In a new series of blogs we’re looking at more practicalities by doing an in depth focus on different processes that separating couples might use. In this blog we are talking about the divorce process.


To watch the video talking about this blog click on the video below.


Many people going through a separation or divorce get confused about this because for them the word divorce feels like it should encompass all of the issues that they feel need to be sorted out. However, from a legal point of view the divorce is just the legal ending of the marriage. Going through a divorce process doesn’t sort out money issues or making arrangements for your children. It is possible to get divorced and not sort out any issues although this is not something we would recommend!

The divorce process is essentially a paperwork exercise with forms being submitted to court. From a strictly legal perspective it is usually very straight forward as long as paperwork is completed properly. On an emotional level there can be a huge myriad of emotions going on and getting the final certificate (called a Decree Absolute) saying you’re finally divorced can bring up sadness, grief or joy (or all three at the same time or more emotions).

The process starts with one person completing a form to petition (i.e ask for) a divorce. The only grounds for divorce is that your marriage has permanently broken down. But currently you have to base the petition on a particular fact. These are:

• Adultery – this is defined as sexual intercourse between a man and a woman

• Unreasonable behavior – a subjective test of behavior that is unreasonable to you and not anyone else. So you can say that the other person was unhelpful around the house, never expressed affection and didn’t buy you a birthday present. It doesn’t have to be huge things.

• Desertion (this is rarely used)

• You’ve been separated for 2 years and the Respondent (the person not petitioning for divorce) agrees that the divorce can go ahead
• You’ve been separated for 5 years (and the other person doesn’t have to agree to the petition)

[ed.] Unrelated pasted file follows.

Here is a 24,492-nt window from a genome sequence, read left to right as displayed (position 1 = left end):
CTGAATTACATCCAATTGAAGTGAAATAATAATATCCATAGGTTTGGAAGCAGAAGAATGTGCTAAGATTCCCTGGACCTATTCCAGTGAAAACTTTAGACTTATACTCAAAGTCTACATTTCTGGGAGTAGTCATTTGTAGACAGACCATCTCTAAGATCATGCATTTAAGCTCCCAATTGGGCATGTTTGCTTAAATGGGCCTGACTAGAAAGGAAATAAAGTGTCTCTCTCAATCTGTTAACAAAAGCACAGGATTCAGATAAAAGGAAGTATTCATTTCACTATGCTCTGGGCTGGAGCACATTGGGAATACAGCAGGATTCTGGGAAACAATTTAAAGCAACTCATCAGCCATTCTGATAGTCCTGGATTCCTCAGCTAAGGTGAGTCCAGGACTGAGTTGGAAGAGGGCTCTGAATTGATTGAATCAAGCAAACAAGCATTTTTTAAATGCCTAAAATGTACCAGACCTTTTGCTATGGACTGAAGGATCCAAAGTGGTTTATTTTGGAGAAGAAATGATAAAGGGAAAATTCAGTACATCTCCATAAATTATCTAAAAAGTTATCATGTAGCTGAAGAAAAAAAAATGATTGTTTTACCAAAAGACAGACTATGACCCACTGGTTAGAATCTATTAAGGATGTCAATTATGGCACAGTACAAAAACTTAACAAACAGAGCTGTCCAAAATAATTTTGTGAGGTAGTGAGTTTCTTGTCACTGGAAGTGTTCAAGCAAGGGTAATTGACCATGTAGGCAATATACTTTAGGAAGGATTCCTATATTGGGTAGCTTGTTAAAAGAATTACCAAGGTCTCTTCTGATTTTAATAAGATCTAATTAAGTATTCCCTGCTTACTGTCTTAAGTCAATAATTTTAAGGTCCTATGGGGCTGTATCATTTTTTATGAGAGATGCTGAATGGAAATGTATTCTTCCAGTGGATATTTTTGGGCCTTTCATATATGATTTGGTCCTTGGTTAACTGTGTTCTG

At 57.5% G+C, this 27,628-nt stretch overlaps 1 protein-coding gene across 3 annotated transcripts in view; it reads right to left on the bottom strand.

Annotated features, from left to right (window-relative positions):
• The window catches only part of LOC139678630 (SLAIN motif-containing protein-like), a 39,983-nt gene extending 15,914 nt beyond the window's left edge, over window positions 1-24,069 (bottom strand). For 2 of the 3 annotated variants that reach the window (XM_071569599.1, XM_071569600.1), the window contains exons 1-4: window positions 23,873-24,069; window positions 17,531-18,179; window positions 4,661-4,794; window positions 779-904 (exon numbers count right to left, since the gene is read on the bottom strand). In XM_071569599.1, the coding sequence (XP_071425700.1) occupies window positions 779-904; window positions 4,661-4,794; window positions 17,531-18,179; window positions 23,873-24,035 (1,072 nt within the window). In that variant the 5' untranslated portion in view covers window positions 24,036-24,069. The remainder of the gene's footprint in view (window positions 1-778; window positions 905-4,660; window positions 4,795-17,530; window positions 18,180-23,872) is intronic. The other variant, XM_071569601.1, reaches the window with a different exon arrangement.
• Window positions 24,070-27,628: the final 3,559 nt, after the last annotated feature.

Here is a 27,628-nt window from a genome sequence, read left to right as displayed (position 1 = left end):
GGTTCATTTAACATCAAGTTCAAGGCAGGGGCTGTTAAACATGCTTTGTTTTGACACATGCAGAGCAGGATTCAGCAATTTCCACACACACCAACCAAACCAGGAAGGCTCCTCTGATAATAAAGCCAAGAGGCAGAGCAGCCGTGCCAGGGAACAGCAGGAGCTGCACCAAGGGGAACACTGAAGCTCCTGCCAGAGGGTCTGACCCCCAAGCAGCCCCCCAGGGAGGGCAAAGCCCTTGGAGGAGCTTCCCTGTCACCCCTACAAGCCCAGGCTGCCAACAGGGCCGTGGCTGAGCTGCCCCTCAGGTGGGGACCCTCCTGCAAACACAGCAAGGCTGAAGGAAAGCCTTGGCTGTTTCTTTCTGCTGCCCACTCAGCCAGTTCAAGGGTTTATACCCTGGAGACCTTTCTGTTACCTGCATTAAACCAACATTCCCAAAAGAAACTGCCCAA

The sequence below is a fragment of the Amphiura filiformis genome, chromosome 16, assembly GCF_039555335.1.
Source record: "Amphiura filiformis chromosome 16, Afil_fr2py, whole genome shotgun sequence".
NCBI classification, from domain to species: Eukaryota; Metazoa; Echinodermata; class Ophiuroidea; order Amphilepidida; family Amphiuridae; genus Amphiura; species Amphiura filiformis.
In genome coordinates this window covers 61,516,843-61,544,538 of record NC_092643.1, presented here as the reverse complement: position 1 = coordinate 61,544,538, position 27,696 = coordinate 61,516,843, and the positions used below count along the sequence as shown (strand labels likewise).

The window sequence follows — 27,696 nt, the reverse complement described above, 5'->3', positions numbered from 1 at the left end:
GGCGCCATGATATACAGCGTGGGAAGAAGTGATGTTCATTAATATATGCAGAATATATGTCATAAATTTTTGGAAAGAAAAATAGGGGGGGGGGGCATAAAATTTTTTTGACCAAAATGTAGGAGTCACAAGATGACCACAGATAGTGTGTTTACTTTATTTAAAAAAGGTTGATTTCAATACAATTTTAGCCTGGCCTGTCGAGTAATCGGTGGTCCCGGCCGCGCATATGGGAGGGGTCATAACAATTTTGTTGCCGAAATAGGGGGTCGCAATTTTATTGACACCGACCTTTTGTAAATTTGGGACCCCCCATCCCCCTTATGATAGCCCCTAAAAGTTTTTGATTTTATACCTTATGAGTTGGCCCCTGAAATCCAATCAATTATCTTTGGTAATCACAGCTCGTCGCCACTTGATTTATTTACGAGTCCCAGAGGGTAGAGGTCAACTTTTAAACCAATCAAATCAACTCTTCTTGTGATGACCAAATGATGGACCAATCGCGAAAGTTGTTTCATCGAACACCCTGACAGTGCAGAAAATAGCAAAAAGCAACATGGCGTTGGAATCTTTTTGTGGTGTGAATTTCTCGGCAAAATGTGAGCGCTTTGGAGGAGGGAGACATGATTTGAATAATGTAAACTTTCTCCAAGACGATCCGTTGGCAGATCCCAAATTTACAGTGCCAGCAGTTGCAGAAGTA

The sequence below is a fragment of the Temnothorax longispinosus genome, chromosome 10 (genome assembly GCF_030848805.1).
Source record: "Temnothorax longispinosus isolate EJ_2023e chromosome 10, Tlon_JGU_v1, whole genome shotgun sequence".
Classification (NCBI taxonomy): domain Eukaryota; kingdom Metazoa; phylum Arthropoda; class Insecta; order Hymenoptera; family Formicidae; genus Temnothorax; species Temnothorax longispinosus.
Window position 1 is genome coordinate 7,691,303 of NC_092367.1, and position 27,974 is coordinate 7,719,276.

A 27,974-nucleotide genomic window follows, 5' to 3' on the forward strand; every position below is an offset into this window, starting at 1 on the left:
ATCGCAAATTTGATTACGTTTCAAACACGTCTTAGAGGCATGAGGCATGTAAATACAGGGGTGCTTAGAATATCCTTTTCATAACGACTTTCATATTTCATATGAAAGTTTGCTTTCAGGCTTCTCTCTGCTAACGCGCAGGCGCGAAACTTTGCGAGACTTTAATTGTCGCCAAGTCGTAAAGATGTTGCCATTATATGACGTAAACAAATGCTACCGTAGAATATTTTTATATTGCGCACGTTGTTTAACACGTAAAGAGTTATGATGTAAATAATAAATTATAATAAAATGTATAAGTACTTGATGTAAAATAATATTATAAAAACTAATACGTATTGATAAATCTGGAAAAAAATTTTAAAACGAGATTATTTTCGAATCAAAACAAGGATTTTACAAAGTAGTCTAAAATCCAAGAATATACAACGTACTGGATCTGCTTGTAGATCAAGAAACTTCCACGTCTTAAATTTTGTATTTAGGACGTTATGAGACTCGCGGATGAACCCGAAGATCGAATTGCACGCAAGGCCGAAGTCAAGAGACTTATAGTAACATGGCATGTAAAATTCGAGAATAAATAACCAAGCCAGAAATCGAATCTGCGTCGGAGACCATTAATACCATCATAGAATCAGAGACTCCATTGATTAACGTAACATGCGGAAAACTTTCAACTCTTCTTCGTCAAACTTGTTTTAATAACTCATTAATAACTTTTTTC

Currently the law says that if you haven’t been separated for 2 years then the divorce has to be based on either adultery or unreasonable behavior which means that you have to say the divorce is the other person’s fault – either because they have committed adultery or because they behaved unreasonably.

This leaves lots of separating couples in an unpleasant situation. If you separated a year ago and your spouse is now in a relationship with someone else then technically you can petition for divorce based on their adultery. But neither of you may feel that that’s the reason your marriage ended, because the relationship began after that. In addition to this you may feel you grew apart so having to make allegations of adultery or unreasonable behavior against the other person can feel uncomfortable and can sometimes inflame an already tense situation.

There are moves to change the law so that you don’t have to allege fault but we are not there yet unfortunately for anyone going through a separation right now.

Once the person petitioning for divorce sends their divorce petition to the court and pays the court fee (this can be done online now) then the petition is sent to the other person and they have to say if they agree with the grounds for divorce. Essentially this means

• They accept they have committed adultery
• They accept the allegations of unreasonable behavior
• If you have been separated for more than 2 years but less than 5 then they agree to the divorce taking place

If the other person doesn’t do this then you may be able to proceed if you can show the court that the person has received the petition but isn’t replying. This will not be the case where your divorce is based on you being separated for 2 years and the other person agreeing as they have to explicitly give their consent.

Once this has been done the person petitioning for divorce then asks the court to pronounce the Decree Nisi. This is the middle stage of the divorce (although it’s really the second to last stage). When you see newspaper headlines about a celebrity getting a divorce in 5 minutes they really just mean the Decree Nisi has been pronounced. If you listen carefully you can hear family mediators and lawyers shouting! You don’t have to attend court to hear the judge reading out the details. You then have to wait for 6 weeks to pass from the day after the Decree Nisi until you can apply for the Decree Absolutely which is the final stage. Usually a lawyer will advise you not to do this until you have sorted out money.

If you’d like more guidance on the divorce process then you can download the divorce process webinar explaining this in detail from our online shop.
Other blogs you may find useful:

The grief of divorce
Communication Problems: Being at different stages in the recovery process

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We also have a separate list for for professionals working with separating couples. This includes resources for professionals to share with their clients and details of our forthcoming training workshops and networking events.

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